Quantcast
Environmental News for a Healthier Planet and Life

Largest Wildfire in Kansas History Continues to Burn

Climate

The largest wildfire in Kansas history continues to burn, despite help from a cold and snowy weekend.

The Anderson Creek Fire threatening ranch buildings in Woods County, Oklahoma. Photo credit: Oklahoma Forestry Services

The Anderson Creek Fire has burned 400,000 acres of land—the equivalent of more than 600 square miles—in a week in Kansas and Oklahoma, thanks in part to abnormally warm temperatures across the region. Kansas Gov. Sam Brownback implemented a State of Disaster Emergency for five counties, and at least four homes and an unknown number of livestock were affected.

Climate change has contributed to the increased length and severity of wildfire season across the U.S., and for the first time last year the U.S. Forest Service spent more than half its budget preparing for and fighting fires.

For a deeper dive: NewsThink Progress, New York Times $, Wichita Eagle, NPR, AP, Oklahoman, KOCO

For more climate change and clean energy news, you can follow Climate Nexus on Twitter and Facebook, and sign up for daily Hot News.

YOU MIGHT ALSO LIKE

The Wall Street Journal, Climate Change Denial and the Galileo Gambit

95% of Meteorologists Back Climate Consensus

Bill McKibben: Fracking Has Turned Out to Be a Costly Detour

Rockefeller Fund Divests From Fossil Fuels, Slams Exxon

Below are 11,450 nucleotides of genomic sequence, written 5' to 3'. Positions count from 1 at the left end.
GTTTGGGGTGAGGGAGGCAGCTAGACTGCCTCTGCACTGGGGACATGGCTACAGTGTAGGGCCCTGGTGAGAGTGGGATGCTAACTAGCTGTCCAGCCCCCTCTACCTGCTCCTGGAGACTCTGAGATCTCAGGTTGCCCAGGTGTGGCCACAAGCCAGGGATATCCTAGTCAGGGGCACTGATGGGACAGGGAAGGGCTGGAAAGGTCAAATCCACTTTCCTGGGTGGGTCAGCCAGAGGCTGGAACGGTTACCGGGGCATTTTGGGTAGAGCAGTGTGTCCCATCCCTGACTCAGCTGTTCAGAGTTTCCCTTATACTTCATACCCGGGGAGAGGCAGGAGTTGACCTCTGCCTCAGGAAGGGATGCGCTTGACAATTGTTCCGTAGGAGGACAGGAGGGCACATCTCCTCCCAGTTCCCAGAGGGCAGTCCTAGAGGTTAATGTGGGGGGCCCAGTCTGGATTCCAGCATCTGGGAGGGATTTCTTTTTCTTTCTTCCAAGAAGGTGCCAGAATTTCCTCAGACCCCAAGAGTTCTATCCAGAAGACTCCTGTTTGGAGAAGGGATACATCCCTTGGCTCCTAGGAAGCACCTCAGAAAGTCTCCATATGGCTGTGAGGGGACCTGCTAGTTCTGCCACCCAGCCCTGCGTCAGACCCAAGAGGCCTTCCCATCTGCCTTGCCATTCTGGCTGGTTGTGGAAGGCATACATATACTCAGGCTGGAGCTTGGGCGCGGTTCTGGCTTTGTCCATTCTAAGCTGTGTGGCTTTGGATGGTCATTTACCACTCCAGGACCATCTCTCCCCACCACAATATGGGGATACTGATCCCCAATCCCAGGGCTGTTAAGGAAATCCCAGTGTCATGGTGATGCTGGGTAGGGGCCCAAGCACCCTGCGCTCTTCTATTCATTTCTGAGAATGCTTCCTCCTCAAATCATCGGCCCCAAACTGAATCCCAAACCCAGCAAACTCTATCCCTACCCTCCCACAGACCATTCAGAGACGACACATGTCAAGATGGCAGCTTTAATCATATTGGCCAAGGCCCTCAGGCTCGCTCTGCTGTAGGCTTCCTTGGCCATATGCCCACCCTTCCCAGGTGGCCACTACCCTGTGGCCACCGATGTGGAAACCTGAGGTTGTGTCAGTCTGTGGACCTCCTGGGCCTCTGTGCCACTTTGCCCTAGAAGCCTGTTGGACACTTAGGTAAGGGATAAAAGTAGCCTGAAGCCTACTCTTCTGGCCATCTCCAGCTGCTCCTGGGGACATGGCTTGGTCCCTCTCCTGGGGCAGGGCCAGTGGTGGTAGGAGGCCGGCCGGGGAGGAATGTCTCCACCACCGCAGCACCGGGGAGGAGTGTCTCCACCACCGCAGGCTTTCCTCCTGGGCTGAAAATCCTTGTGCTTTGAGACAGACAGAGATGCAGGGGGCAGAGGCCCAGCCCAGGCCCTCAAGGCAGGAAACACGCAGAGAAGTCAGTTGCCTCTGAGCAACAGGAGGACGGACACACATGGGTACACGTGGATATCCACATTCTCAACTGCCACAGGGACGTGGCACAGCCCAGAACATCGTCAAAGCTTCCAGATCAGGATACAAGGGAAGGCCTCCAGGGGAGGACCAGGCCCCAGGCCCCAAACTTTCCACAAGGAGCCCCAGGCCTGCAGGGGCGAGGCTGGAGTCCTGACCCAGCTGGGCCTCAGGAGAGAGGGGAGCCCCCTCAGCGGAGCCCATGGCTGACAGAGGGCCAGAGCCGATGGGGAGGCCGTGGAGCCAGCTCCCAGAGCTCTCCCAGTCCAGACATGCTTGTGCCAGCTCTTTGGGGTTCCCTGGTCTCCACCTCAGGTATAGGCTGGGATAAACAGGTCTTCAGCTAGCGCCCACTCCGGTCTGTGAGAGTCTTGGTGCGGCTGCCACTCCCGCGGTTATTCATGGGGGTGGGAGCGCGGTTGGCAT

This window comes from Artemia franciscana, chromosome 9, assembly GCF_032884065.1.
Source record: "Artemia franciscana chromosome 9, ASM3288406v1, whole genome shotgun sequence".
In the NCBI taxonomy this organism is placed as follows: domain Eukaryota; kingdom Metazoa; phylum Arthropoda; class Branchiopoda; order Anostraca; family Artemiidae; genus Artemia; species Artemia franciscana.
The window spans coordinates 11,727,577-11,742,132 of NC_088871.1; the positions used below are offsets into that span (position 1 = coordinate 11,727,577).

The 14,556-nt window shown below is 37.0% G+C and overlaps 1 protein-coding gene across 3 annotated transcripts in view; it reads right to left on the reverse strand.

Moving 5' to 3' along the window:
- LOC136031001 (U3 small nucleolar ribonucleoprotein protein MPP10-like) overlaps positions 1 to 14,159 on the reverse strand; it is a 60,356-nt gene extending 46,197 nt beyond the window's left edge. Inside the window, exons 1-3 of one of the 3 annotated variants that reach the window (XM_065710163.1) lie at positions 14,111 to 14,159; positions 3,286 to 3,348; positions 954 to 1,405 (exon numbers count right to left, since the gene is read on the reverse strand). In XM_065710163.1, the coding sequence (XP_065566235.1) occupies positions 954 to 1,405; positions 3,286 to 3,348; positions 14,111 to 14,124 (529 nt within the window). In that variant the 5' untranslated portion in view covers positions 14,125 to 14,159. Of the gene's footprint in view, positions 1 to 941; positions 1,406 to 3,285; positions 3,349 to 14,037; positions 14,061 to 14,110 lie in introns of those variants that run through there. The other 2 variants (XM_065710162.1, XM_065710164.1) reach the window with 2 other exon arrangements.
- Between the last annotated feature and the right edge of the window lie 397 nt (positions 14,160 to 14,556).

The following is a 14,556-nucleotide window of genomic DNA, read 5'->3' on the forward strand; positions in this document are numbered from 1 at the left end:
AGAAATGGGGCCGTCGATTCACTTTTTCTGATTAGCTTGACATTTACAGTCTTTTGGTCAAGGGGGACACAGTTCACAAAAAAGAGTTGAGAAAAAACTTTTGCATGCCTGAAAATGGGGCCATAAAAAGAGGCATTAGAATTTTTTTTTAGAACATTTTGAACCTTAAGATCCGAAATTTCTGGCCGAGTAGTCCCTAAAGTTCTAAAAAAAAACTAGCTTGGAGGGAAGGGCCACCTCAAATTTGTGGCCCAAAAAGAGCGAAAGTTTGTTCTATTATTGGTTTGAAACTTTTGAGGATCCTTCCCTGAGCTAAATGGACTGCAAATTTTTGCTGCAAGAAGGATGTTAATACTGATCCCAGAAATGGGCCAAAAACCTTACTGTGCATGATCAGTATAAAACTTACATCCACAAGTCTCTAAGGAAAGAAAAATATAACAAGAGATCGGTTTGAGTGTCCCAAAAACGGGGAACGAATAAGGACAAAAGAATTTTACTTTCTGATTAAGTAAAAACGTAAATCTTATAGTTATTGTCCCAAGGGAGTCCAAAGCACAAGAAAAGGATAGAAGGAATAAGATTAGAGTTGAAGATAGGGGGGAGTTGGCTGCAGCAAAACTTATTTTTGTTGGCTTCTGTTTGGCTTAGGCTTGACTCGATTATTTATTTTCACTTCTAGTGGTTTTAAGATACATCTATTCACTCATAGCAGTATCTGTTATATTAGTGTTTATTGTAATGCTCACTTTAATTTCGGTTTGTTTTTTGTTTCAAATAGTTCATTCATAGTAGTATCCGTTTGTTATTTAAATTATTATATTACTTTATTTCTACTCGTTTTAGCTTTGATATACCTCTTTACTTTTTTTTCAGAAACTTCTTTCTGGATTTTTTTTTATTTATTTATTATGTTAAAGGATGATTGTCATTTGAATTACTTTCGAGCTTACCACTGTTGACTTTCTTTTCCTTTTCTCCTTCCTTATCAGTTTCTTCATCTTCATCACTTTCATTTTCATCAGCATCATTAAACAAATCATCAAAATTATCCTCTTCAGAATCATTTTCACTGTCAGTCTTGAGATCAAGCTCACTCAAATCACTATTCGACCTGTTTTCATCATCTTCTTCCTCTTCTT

EcoWatch Daily Newsletter

By Fino Menezes

Everyone adores dolphins. Intelligent, inquisitive and playful, these special creatures have captivated humans since the dawn of time. But dolphins didn't get to where they are by accident — they needed to develop some pretty amazing superpowers to cope with their environment.

Read More Show Less
Protesters face off against security during the Dakota Access Pipeline protests. ROBYN BECK / AFP / Getty Images

In just two weeks, three states have passed laws criminalizing protests against fossil fuel infrastructure.

Read More Show Less
Sponsored
Donald Trump and Anthony Fauci, director of the National Institute of Allergy and Infectious Diseases, listen to White House coronavirus response coordinator Deborah Birx speak in the Rose Garden for the daily coronavirus briefing at the White House on March 29, 2020 in Washington, DC. Tasos Katopodis / Getty Images

President Donald Trump has bowed to the advice of public health experts and extended social distancing measures designed to slow the spread of the new coronavirus till at least April 30.

Read More Show Less
Pexels

By Charli Shield

At unsettling times like the coronavirus outbreak, it might feel like things are very much out of your control. Most routines have been thrown into disarray and the future, as far as the experts tell us, is far from certain.

Read More Show Less
Pie Ranch in San Mateo, California, is a highly diverse farm that has both organic and food justice certification. Katie Greaney

By Elizabeth Henderson

Farmworkers, farmers and their organizations around the country have been singing the same tune for years on the urgent need for immigration reform. That harmony turns to discord as soon as you get down to details on how to get it done, what to include and what compromises you are willing to make. Case in point: the Farm Workforce Modernization Act (H.R. 5038), which passed in the House of Representatives on Dec. 11, 2019, by a vote of 260-165. The Senate received the bill the next day and referred it to the Committee on the Judiciary, where it remains. Two hundred and fifty agriculture and labor groups signed on to the United Farm Workers' (UFW) call for support for H.R. 5038. UFW President Arturo Rodriguez rejoiced:

Read More Show Less